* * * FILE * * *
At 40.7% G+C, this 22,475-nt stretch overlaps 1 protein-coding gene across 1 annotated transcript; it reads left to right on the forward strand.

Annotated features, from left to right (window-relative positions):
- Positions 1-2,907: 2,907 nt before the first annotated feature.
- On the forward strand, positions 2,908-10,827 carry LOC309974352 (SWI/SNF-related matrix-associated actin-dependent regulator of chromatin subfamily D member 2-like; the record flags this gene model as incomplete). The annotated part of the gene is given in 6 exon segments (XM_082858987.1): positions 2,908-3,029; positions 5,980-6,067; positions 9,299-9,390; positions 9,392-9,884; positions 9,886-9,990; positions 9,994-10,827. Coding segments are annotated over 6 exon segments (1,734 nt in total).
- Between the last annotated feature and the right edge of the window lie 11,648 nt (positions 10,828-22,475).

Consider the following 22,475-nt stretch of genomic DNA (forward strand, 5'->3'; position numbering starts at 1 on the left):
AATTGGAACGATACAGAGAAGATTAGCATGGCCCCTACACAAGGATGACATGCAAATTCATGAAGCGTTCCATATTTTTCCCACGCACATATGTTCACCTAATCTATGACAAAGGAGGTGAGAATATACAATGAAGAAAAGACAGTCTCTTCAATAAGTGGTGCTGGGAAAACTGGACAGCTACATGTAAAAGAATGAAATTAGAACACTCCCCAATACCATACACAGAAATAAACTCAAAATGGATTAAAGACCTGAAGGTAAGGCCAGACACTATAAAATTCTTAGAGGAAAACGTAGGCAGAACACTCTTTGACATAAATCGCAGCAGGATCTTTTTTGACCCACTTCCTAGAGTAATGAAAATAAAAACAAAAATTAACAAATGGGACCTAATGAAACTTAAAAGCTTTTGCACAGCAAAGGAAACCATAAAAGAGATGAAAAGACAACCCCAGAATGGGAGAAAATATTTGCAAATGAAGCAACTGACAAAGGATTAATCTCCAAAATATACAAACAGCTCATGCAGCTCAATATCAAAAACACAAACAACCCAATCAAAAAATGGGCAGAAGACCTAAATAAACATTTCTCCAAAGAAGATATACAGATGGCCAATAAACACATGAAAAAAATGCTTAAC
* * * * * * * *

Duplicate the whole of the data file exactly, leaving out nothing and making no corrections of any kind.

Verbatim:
At 40.7% G+C, this 22,475-nt stretch overlaps 1 protein-coding gene across 1 annotated transcript; it reads left to right on the forward strand.

Annotated features, from left to right (window-relative positions):
- Positions 1-2,907: 2,907 nt before the first annotated feature.
- On the forward strand, positions 2,908-10,827 carry LOC309974352 (SWI/SNF-related matrix-associated actin-dependent regulator of chromatin subfamily D member 2-like; the record flags this gene model as incomplete). The annotated part of the gene is given in 6 exon segments (XM_082858987.1): positions 2,908-3,029; positions 5,980-6,067; positions 9,299-9,390; positions 9,392-9,884; positions 9,886-9,990; positions 9,994-10,827. Coding segments are annotated over 6 exon segments (1,734 nt in total).
- Between the last annotated feature and the right edge of the window lie 11,648 nt (positions 10,828-22,475).

Consider the following 22,475-nt stretch of genomic DNA (forward strand, 5'->3'; position numbering starts at 1 on the left):
AATTGGAACGATACAGAGAAGATTAGCATGGCCCCTACACAAGGATGACATGCAAATTCATGAAGCGTTCCATATTTTTCCCACGCACATATGTTCACCTAATCTATGACAAAGGAGGTGAGAATATACAATGAAGAAAAGACAGTCTCTTCAATAAGTGGTGCTGGGAAAACTGGACAGCTACATGTAAAAGAATGAAATTAGAACACTCCCCAATACCATACACAGAAATAAACTCAAAATGGATTAAAGACCTGAAGGTAAGGCCAGACACTATAAAATTCTTAGAGGAAAACGTAGGCAGAACACTCTTTGACATAAATCGCAGCAGGATCTTTTTTGACCCACTTCCTAGAGTAATGAAAATAAAAACAAAAATTAACAAATGGGACCTAATGAAACTTAAAAGCTTTTGCACAGCAAAGGAAACCATAAAAGAGATGAAAAGACAACCCCAGAATGGGAGAAAATATTTGCAAATGAAGCAACTGACAAAGGATTAATCTCCAAAATATACAAACAGCTCATGCAGCTCAATATCAAAAACACAAACAACCCAATCAAAAAATGGGCAGAAGACCTAAATAAACATTTCTCCAAAGAAGATATACAGATGGCCAATAAACACATGAAAAAAATGCTTAAC